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For any particular drone, look up the Max Service Ceiling. For the Mavic, I think it it 5000m, so probably similar for other, though some have high altitude props available.

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gschrock
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There are high altitude props for DJI Inspire 2's that they claim can go up to 5000m. For s stunt someone did a video of an eBee near the top of the Matterhorn.

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chris mills
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John,

Depending upon exactly what the job is, one of the QuestUAV fixed wing aircraft may be what you need. We use a standard Q200, but they do high altitude versions of both that and the Datahawk which have flown at similar altitudes to your requirement. They will customise to suit needs (we are currently assisting them on a project integrating a multispectral camera with PPK for use over shallow water). The aircraft comes in a modular form for easy transport, so it is straightforward to use either standard or high altitude wings (but not one of each!!)

Contact is Stuart King :  [email protected]

The advantage of a fixed wing, especially at altitude, is that you need considerably less power out of the battery so flight times are much longer - typically we can push 50 minutes at sea level with our standard one. They have sold several to Kazakstan area - heights around 7000ft.  I think those were standard models.

As regards flying height, if the accuracies you want will permit then applying for a height exemption is worthwhile. I was very surprised at how much quicker the area was covered on the multispectral trials when it was flown at 800 ft. AGL, still with good resolution. The Q200 comes with a 24mp Sony as standard.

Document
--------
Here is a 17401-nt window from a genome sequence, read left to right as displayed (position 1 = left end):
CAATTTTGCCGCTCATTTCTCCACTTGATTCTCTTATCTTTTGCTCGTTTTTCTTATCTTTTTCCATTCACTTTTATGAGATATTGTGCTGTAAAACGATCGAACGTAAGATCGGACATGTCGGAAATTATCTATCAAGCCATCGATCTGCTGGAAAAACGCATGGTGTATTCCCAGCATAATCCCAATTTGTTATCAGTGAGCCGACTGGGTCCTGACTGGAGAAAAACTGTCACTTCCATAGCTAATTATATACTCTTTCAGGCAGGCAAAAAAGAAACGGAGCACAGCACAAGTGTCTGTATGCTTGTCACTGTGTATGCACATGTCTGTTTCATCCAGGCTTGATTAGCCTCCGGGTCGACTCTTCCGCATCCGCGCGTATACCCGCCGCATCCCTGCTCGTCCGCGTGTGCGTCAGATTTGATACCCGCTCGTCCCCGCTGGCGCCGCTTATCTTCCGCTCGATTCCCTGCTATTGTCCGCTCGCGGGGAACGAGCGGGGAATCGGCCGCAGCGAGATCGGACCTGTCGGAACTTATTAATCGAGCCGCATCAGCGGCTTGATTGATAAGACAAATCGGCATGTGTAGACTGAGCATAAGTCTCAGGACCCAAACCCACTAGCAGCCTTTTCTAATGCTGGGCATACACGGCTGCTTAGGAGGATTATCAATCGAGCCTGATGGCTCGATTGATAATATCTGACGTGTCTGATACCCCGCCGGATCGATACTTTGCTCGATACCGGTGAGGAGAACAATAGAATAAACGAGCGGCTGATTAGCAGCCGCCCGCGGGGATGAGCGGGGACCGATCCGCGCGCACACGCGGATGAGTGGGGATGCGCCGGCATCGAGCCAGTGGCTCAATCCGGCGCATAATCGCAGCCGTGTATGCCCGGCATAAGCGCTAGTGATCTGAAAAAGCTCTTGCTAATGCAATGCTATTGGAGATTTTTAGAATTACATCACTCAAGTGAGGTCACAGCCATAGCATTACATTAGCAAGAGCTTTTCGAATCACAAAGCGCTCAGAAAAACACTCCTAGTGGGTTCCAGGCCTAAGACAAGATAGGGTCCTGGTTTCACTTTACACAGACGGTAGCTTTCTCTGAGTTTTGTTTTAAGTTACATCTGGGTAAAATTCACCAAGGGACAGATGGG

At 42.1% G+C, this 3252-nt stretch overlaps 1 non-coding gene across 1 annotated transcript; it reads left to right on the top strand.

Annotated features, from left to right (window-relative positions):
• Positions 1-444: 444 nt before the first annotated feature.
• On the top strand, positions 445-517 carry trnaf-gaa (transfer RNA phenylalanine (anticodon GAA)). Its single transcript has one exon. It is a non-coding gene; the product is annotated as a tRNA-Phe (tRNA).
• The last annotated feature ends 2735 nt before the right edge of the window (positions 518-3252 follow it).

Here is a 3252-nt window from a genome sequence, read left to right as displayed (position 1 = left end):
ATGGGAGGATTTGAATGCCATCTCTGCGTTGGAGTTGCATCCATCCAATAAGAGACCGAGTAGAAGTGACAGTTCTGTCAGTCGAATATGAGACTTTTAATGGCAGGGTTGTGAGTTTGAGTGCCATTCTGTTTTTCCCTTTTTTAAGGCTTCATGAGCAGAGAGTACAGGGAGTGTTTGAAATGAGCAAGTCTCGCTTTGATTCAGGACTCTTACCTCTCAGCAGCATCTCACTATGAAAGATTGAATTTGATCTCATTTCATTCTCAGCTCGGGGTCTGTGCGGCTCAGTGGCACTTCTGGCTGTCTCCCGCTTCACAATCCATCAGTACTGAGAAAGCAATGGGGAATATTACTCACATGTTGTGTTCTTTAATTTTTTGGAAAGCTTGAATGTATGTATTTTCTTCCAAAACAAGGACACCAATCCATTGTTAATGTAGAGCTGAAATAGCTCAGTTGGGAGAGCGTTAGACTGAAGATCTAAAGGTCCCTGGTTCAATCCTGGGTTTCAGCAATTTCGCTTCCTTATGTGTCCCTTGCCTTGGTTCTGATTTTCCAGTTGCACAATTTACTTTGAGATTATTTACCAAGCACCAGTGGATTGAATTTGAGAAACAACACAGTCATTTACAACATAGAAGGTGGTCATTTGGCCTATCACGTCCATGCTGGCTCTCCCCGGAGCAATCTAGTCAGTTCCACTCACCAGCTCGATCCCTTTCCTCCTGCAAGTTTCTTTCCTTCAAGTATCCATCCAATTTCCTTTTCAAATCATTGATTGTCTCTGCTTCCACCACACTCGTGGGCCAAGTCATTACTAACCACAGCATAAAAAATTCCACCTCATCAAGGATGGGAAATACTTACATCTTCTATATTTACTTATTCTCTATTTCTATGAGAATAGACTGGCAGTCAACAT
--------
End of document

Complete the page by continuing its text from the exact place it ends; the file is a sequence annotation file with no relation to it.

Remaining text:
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GigHarborSurveyor
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@chris-mills

I'd like to hear about what you are doing wrt the shallow water multispectral. I have been researching methods of near shore algae and submerged plat growth inventory to try and put a solution together. 

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chris mills
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@gigharborsurveyor

I can't make much comment - Quest are supplying data and a fixed wing UAV to the military - nothing sinister as far as I know, but just part of looking at shallow water/beaches. We've been providing ground control, checks and doing data processing.

We've done a little work of our own, a couple of years ago, just using normal photography to see what sort of information we could glean on shallow water. prompted by the need to get ground surface data in shallow flooded areas in quarries where wading in would be unsafe. results were published in Geomatics World  see link below for our results